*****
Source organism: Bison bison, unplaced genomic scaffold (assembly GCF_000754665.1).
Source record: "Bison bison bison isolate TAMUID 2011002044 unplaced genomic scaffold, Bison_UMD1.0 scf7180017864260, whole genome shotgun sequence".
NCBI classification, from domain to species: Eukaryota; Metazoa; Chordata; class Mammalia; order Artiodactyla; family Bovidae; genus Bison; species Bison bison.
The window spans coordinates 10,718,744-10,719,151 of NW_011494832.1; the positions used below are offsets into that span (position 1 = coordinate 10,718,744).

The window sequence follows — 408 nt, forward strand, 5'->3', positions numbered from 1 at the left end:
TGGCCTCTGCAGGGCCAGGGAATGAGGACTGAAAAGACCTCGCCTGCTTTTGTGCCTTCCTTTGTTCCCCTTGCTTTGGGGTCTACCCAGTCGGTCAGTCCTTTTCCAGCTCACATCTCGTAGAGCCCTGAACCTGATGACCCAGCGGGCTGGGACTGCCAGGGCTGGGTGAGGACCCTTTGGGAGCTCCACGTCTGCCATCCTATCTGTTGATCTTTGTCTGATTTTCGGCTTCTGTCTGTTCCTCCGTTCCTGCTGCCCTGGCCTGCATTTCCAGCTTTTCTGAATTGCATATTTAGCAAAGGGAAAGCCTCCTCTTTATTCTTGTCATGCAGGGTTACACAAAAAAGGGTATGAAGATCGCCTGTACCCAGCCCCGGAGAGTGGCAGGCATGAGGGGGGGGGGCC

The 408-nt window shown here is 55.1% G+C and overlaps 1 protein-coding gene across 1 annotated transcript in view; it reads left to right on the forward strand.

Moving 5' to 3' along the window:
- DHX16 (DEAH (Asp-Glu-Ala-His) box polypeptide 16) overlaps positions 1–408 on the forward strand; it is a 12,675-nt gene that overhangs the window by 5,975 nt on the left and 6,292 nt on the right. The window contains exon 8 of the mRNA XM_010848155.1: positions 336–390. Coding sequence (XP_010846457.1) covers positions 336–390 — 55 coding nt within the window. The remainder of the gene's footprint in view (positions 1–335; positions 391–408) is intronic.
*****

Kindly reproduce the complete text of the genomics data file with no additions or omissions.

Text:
Source organism: Bison bison, unplaced genomic scaffold (assembly GCF_000754665.1).
Source record: "Bison bison bison isolate TAMUID 2011002044 unplaced genomic scaffold, Bison_UMD1.0 scf7180017864260, whole genome shotgun sequence".
NCBI classification, from domain to species: Eukaryota; Metazoa; Chordata; class Mammalia; order Artiodactyla; family Bovidae; genus Bison; species Bison bison.
The window spans coordinates 10,718,744-10,719,151 of NW_011494832.1; the positions used below are offsets into that span (position 1 = coordinate 10,718,744).

The window sequence follows — 408 nt, forward strand, 5'->3', positions numbered from 1 at the left end:
TGGCCTCTGCAGGGCCAGGGAATGAGGACTGAAAAGACCTCGCCTGCTTTTGTGCCTTCCTTTGTTCCCCTTGCTTTGGGGTCTACCCAGTCGGTCAGTCCTTTTCCAGCTCACATCTCGTAGAGCCCTGAACCTGATGACCCAGCGGGCTGGGACTGCCAGGGCTGGGTGAGGACCCTTTGGGAGCTCCACGTCTGCCATCCTATCTGTTGATCTTTGTCTGATTTTCGGCTTCTGTCTGTTCCTCCGTTCCTGCTGCCCTGGCCTGCATTTCCAGCTTTTCTGAATTGCATATTTAGCAAAGGGAAAGCCTCCTCTTTATTCTTGTCATGCAGGGTTACACAAAAAAGGGTATGAAGATCGCCTGTACCCAGCCCCGGAGAGTGGCAGGCATGAGGGGGGGGGGCC

The 408-nt window shown here is 55.1% G+C and overlaps 1 protein-coding gene across 1 annotated transcript in view; it reads left to right on the forward strand.

Moving 5' to 3' along the window:
- DHX16 (DEAH (Asp-Glu-Ala-His) box polypeptide 16) overlaps positions 1–408 on the forward strand; it is a 12,675-nt gene that overhangs the window by 5,975 nt on the left and 6,292 nt on the right. The window contains exon 8 of the mRNA XM_010848155.1: positions 336–390. Coding sequence (XP_010846457.1) covers positions 336–390 — 55 coding nt within the window. The remainder of the gene's footprint in view (positions 1–335; positions 391–408) is intronic.